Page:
Asked in November 2018 to name three policies by the Trump administration that had contributed to cleaner air, Wheeler struggled to answer and two of his three answers were rollbacks of Obama administration policies intended to curb climate change.[26]

Environmental views[edit]

Wheeler publishes articles in the magazine Law360.[15] In 2010, he questioned the scientific rigor of the Intergovernmental Panel on Climate Change,[27] expressing his impression that the positions of the organization were based more on political worldview than scientific facts.[20] Asked if he accepted the scientific consensus on climate change during his confirmation hearings as Deputy Director of the EPA, Wheeler answered, "I believe that man has an impact on the climate but what's not completely understood is what the impact is."[16]

Wheeler is Chairman Emeritus of the National Energy Resources Organization.[28] He is Vice President of the Washington Coal Club.[15][29]


  1. ^ A brief guide to Andrew Wheeler, Scott Pruitt’s replacement at the EPA
  2. ^ U.S. Environmental Protection Agency. "EPA's Deputy Administrator". Retrieved April 23, 2018.
  3. ^ a b c d Wolff, Eric (May 5, 2018). "Pruitt's replacement 'should scare anyone who breathes'". Politico (updated July 5, 2018). Retrieved July 5, 2018.
  4. ^ a b c d Mufson, Steven (July 5, 2018). "Scott Pruitt's likely successor has long lobbying history on issues before the EPA". Washington Post. Retrieved July 5, 2018.
  5. ^ Farrick, Ryan J. (July 26, 2017). "Trump Nominates Coal Industry Lobbyist Andrew Wheeler To Help Run EPA". Legal Reader. Retrieved August 25, 2017.
  6. ^ a b c Friedman, Lisa (October 5, 2017). "Trump Nominates a Coal Lobbyist to Be No. 2 at E.P.A." New York Times. Retrieved October 6, 2017.
  7. ^ a b "PN1084 — Andrew Wheeler — Environmental Protection Agency (115th Congress, 2017-2018)". U.S. Senate. Retrieved January 29, 2018.
  8. ^ a b Mufson, Steven; Dennis, Brady; Grandoni, Dino (April 12, 2018). "Senate confirms a former coal lobbyist as Scott Pruitt’s second-in-command at EPA". Washington Post. Retrieved April 13, 2018.
  9. ^ a b Scott Pruitt resigns as EPA head, Boston Globe, July 5, 2018. Retrieved July 5, 2018.
  10. ^ "Trump Says He'll Nominate Andrew Wheeler to Head the E.P.A."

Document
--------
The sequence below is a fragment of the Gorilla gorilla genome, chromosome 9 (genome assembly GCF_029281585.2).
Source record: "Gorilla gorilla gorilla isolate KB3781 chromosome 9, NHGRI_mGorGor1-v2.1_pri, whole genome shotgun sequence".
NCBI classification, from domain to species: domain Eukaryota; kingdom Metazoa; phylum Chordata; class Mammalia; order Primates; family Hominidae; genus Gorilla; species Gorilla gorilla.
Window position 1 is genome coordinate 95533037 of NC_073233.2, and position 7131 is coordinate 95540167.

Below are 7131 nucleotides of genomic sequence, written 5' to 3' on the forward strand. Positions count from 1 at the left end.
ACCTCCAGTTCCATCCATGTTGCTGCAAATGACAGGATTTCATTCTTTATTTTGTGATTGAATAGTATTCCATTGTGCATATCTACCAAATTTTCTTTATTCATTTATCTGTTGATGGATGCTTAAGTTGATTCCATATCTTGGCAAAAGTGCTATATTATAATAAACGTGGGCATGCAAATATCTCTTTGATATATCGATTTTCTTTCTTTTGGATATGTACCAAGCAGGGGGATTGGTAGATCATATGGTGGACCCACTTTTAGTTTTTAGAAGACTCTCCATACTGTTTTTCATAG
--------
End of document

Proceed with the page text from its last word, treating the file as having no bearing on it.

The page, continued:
11. ^ a b Friedman, Lisa (2008). The Almanac of the Unelected: Staff of the U.S. Congress 2008. Bernan Press. p. 614. ISBN 9781598882988.
  12. ^ "Case Western Reserve University Alumni Graduates of 1987". Case Western Reserve University. Retrieved August 25, 2017.
  13. ^ "Class Notes 1990" (PDF). Washington university law magazine. 2009. Retrieved August 25, 2017.
  14. ^ Friedman, Lisa (2008). The Almanac of the Unelected: Staff of the U.S. Congress. Bernan Press. p. 614. ISBN 978-1598881844.
  15. ^ a b c d "Andrew R. Wheeler". Faegre Baker Daniels. Retrieved August 25, 2017.
  16. ^ a b c "Get To Know Andrew Wheeler, Ex-Coal Lobbyist With Inside Track To Lead EPA". Retrieved July 7, 2018.
  17. ^ "Sources:Trump expected to tap Wheeler as EPA deputy". Politico. March 16, 2017. Retrieved August 25, 2017.
  18. ^ Andrew Wheeler Linked in profile, retrieved 13 July 2018. Quote: "Andrew's unique position and broad expertise in domestic and international public policy has helped him develop a highly specialized view of how to execute effective advocacy programs before the U.S. Congress and the Executive Branch involving all aspects of energy and environmental policy.His knowledge and insider understanding of the Senate, House and various federal agencies allows Andrew to develop tailored, comprehensive strategies that assist clients in realizing their federal affairs goals and build lasting relationships with key policymakers."
  19. ^ "Trump to name coal lobbyist as deputy EPA chief: report". The Hill. March 16, 2017. Retrieved August 25, 2017.
  20. ^ a b "Trump to tap longtime coal lobbyist for EPA's No. 2 spot". The Washington Post. September 29, 2017. Retrieved August 25, 2017.
  21. ^ Friedman, Lisa (October 5, 2017). "Trump Nominates a Coal Lobbyist to Be No. 2 at E.P.A." The New York Times. ISSN 0362-4331. Retrieved February 6, 2018.
  22. ^ Senate confirms a former coal lobbyist as Scott Pruitt's second-in-command at EPA, Washington Post, Steven Mufson, Brady Dennis & Dino Grandoni, April 12, 2018. Retrieved April 13, 2018.
  23. ^ "EPA: Despite his assurances, Wheeler met with former clients". Retrieved 2018-07-26.
  24. ^ Timothy Cama, EPA chief draws sharp contrast to Pruitt, The Hill (July 15, 2018).
  25. ^ Ellen Knickmeyer, Trump says he'll name Andrew Wheeler Permanent Head of EPA, Associated Press (November 16, 2018).
  26. ^ Gregory Wallace. "Acting EPA administrator says administration deserves credit for decline in carbon emissions in wake of climate report". CNN. Retrieved November 28, 2018.
  27. ^ "Reports: Trump to nominate coal lobbyist Wheeler to deputy EPA slot". UtilityDive. July 25, 2017. Retrieved August 25, 2017.
  28. ^ "NERO Officers 2015 - 2016". National Energy Resources Organization. Retrieved August 25, 2017.
  29. ^ "Coal Lobbyist Could Be Next EPA Deputy Administrator". EcoWatch. March 18, 2017. Retrieved August 25, 2017.

External links[edit]

Political offices
Preceded by
Robert Perciasepe
Deputy Administrator of the United States Environmental Protection Agency
Preceded by
Scott Pruitt
Administrator of the Environmental Protection Agency